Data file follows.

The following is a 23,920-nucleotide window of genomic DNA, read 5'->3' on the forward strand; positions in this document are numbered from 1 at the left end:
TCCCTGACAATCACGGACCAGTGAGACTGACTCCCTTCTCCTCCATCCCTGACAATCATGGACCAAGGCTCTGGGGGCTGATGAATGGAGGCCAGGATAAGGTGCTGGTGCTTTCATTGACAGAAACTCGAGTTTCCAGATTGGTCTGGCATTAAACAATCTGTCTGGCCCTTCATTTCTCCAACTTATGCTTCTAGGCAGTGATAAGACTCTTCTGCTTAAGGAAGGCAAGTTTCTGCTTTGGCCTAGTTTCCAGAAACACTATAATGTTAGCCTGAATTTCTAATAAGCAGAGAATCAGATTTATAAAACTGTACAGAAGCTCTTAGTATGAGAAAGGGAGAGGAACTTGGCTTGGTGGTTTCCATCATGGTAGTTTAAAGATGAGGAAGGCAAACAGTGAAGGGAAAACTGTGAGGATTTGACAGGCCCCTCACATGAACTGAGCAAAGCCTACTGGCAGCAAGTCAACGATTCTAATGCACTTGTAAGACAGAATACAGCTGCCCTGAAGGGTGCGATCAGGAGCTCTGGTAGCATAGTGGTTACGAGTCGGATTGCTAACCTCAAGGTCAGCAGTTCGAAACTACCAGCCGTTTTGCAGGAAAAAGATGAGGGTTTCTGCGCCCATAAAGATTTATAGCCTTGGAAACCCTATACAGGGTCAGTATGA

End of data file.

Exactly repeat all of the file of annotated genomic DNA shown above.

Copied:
The following is a 23,920-nucleotide window of genomic DNA, read 5'->3' on the forward strand; positions in this document are numbered from 1 at the left end:
TCCCTGACAATCACGGACCAGTGAGACTGACTCCCTTCTCCTCCATCCCTGACAATCATGGACCAAGGCTCTGGGGGCTGATGAATGGAGGCCAGGATAAGGTGCTGGTGCTTTCATTGACAGAAACTCGAGTTTCCAGATTGGTCTGGCATTAAACAATCTGTCTGGCCCTTCATTTCTCCAACTTATGCTTCTAGGCAGTGATAAGACTCTTCTGCTTAAGGAAGGCAAGTTTCTGCTTTGGCCTAGTTTCCAGAAACACTATAATGTTAGCCTGAATTTCTAATAAGCAGAGAATCAGATTTATAAAACTGTACAGAAGCTCTTAGTATGAGAAAGGGAGAGGAACTTGGCTTGGTGGTTTCCATCATGGTAGTTTAAAGATGAGGAAGGCAAACAGTGAAGGGAAAACTGTGAGGATTTGACAGGCCCCTCACATGAACTGAGCAAAGCCTACTGGCAGCAAGTCAACGATTCTAATGCACTTGTAAGACAGAATACAGCTGCCCTGAAGGGTGCGATCAGGAGCTCTGGTAGCATAGTGGTTACGAGTCGGATTGCTAACCTCAAGGTCAGCAGTTCGAAACTACCAGCCGTTTTGCAGGAAAAAGATGAGGGTTTCTGCGCCCATAAAGATTTATAGCCTTGGAAACCCTATACAGGGTCAGTATGA